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Wall Street trims gains as President Trump speaks

A trader works on the floor of the New York Stock Exchange (NYSE) in Manhattan, New York City(Reuters) - U.S. stocks trimmed gains at midday on Friday, shortly after Donald Trump started his inaugural speech during his swearing-in as the 45th U.S. president. The Dow Jones Industrial Average was up 50.88 points, or 0.26 percent, at 19,783.28, the S&P 500 was up 5.41 points, or 0.24 percent, at 2,269.1 and the Nasdaq Composite was up 10.56 points, or 0.19 percent, at 5,550.65.


Stocks rise as Donald Trump takes over

US President Barack Obama (right) greets President-elect Donald Trump at the US Capitol in Washington, DC, on January 20, 2017London (AFP) - Wall Street climbed Friday before Donald Trump's inauguration, while European indices drifted with markets hoping that the US president's speech will expand on his planned economic policy.


Wall Street rises as Trump inauguration kicks off

A trader works on the floor of the New York Stock Exchange in Manhattan, New York CityU.S. stocks rose amid gains across sectors on Friday as Donald Trump gets set to become the 45th president of the United States. Trump will be sworn in by U.S. Supreme Court Chief Justice John Roberts in Washington. Investors will focus on Trump's inaugural speech to get more insight into his economic policies.


Samsung probe 'finds faulty batteries triggered fires'

Samsung was forced to discontinue its flagship Galaxy Note 7 after a chaotic recall that saw replacement phones also catching fireA Samsung probe into the exploding batteries that forced the electronics giant to scrap its Galaxy Note 7 smartphones has found irregularly sized batteries caused overheating, the Wall Street Journal reported Friday. The South Korean conglomerate was forced to discontinue its flagship Note 7 after a chaotic recall that saw replacement phones also catching fire, with the debacle costing the company billions in lost profit and reputational damage. Samsung is set to unveil the results of its investigation Monday, but sources told the WSJ that the findings indicated some of the problematic batteries were irregularly sized, causing overheating, while others had manufacturing problems.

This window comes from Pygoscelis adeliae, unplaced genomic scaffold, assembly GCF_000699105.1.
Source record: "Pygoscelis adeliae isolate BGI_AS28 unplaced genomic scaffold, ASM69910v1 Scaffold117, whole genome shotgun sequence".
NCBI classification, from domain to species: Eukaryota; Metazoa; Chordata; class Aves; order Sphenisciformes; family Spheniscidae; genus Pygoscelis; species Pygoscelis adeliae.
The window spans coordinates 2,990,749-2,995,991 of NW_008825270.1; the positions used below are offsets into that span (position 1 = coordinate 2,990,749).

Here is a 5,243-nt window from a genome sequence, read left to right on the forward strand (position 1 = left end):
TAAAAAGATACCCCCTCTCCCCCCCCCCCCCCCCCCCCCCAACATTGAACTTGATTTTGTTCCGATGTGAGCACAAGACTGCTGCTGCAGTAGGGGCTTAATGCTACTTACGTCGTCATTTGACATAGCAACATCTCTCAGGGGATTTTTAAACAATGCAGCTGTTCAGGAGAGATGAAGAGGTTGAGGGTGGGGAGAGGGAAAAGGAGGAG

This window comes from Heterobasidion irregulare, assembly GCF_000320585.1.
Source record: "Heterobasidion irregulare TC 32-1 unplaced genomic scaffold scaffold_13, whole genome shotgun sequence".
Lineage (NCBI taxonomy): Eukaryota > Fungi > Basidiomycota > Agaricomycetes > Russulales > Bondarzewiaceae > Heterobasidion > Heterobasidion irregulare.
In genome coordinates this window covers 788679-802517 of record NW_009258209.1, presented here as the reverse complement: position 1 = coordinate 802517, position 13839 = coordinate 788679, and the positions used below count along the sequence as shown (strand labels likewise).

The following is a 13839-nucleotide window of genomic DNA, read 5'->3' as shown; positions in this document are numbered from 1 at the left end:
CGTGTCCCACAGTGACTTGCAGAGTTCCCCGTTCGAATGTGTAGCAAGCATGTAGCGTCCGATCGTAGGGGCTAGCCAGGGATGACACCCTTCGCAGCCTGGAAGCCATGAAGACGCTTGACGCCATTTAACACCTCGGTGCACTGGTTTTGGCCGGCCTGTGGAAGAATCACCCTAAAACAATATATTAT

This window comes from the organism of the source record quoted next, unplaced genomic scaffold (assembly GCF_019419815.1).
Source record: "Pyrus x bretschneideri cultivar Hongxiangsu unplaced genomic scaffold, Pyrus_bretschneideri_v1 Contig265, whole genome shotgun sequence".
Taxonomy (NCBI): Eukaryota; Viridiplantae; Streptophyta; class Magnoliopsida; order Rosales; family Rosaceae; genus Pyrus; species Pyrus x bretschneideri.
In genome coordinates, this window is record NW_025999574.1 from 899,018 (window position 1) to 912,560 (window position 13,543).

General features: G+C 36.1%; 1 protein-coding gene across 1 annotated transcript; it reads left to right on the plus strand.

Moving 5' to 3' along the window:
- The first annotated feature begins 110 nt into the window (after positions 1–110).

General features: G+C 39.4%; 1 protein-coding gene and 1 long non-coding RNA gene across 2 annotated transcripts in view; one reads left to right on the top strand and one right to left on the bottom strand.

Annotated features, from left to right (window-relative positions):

Here's some of the major newspaper front pages from Inauguration Day

Here's some of the major newspaper front pages from Inauguration DayIt's inauguration day, and various newspapers around the world plastered their front pages with different messages for incoming President-elect Donald Trump. From headlines such as "Don of a new day" to "pomp and protest," here's a sampling of some of the most striking front pages: The New York Times The Wall Street Journal New York Post and the New York Daily News (awkward...) The Washington Post The Houston Chronicle The Virginian-Pilot Cape Times (Cape Town, South Africa) Toronto Star Buenos Aires Herald de Volkskrant (The Netherlands, and yes that's a wax figure) The Guardian BONUS: Trump's 2017 vs Obama's 2009: A brutal inaugural concert comparison


Wall Street opens higher ahead of Trump inauguration

A trader works on the floor of the New York Stock Exchange in Manhattan, New York CityThe Dow Jones industrial average was up 79.6 points, or 0.4 percent, at 19,812, the S&P 500 was up 7.62 points, or 0.336619 percent, at 2,271.31 and the Nasdaq composite was up 17.77 points, or 0.32 percent, at 5,557.85.


History suggests Trump month will be stocks down, dollar up

FILE PHOTO - Republican U.S. presidential candidate Donald Trump poses for a photo after an interview with Reuters in his office in Trump Tower, in the Manhattan borough of New York CityBy Jamie McGeever and Marc Jones LONDON (Reuters) - For financial markets, the Trump era begins on Monday, and if history is any guide the following month should be a rocky one for Wall Street but positive for the dollar. The S&P 500 has fallen a median 2.7 percent in the month after each new president has taken the keys to the White House since Herbert Hoover did so in January 1929, according to Reuters analysis. Only four presidents have seen Wall Street rise in their first month in power: Hoover (+3.8 percent), John F. Kennedy in 1961 (+6 pct), George H. W. Bush in 1989 (+5.3 pct) and Bill Clinton in 1993 (0.8 pct).


Investment Focus: History suggests Trump month will be stocks down, dollar up

FILE PHOTO - Republican U.S. presidential candidate Donald Trump poses for a photo after an interview with Reuters in his office in Trump Tower, in the Manhattan borough of New York CityFor financial markets, the Trump era begins on Monday, and if history is any guide the following month should be a rocky one for Wall Street but positive for the dollar. The S&P 500 has fallen a median 2.7 percent in the month after each new president has taken the keys to the White House since Herbert Hoover did so in January 1929, according to Reuters analysis. Only four presidents have seen Wall Street rise in their first month in power: Hoover (+3.8 percent), John F. Kennedy in 1961 (+6 pct), George H. W. Bush in 1989 (+5.3 pct) and Bill Clinton in 1993 (0.8 pct).


 
 
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